As most trial attorneys know, litigation is unpredictable. This is an understatement for family law. It is difficult to find a true slam-dunk type of case with no real risk of an adverse result. However, there are a few tips that can mitigate the risk of an adverse result and bolster the chances for a good result. To make this post more user-friendly, I will put these tips in “do and don’t” format.
DO – Listen to your lawyer.
Ok, so I’m a little bit biased here. However, there is a reason why you hired a lawyer. Some of the most important reasons include knowledge and expertise, familiarity with courtroom procedure and rules, and experience with the subject matter of your case. I hear people all the time say things like “I have nothing to hide, and the truth can’t hurt me.” Everyone has something to hide, and the truth CAN hurt you if spun in an unfavorable light. In my opinion, the primary function of a trial lawyer is controlling the flow of information. This gives the lawyer the ability to make point of emphasis, organize the message and build a theme for your case. The more the client interferes with or strays from the lawyer’s building a theme for the case, the more distorted and unclear the theme becomes. If your theme is distorted and unclear, your chances of prevailing decrease because there won’t be a coherent rationale for what you want. If your lawyer tells you something doesn’t matter, even if you disagree, listen to your lawyer. If your lawyer shushes you, then shut up. Oftentimes a client gets off on a bad foot by interrupting his/her lawyer and annoying the judge by speaking out of turn. The easiest and fastest way to get in trouble in a courtroom is to interrupt the judge and/or speak out of turn. Let your lawyer do the talking unless you are on the witness stand. That’s why you hired a lawyer.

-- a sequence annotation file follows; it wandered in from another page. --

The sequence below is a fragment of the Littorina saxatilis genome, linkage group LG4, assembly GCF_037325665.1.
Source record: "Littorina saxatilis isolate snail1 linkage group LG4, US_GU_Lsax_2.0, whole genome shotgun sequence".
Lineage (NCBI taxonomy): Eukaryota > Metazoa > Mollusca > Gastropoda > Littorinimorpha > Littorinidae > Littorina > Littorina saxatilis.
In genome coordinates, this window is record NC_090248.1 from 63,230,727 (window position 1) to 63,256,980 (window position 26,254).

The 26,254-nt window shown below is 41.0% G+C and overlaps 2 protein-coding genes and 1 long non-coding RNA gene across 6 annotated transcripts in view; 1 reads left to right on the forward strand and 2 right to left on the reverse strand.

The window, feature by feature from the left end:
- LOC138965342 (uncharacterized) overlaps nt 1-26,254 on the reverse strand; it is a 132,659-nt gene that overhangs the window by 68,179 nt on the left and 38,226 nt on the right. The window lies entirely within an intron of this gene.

DON’T – Exhibit a condescending viewpoint about the other parent.
This one is tricky, but it’s very important. Custody cases hinge on what is in the best interests of the children. They do not hinge on who’s the better person, the smartest person, or the the most successful person. In other words, negative testimony about the other parent should come from a standpoint of how the other parent’s behavior isn’t good for the kids, not how the behavior shows how the other parent is a Grade A moron. In my experience, a humble, child-centered parent has great credibility. Being dismissive of the other parent’s views or outright hostile typically doesn’t help you. You obtain and keep brownie points by being respectful of the other person or at least referring to how the behavior adversely affects the children as opposed to how deplorable the other parent may be.
DO – Pay your child support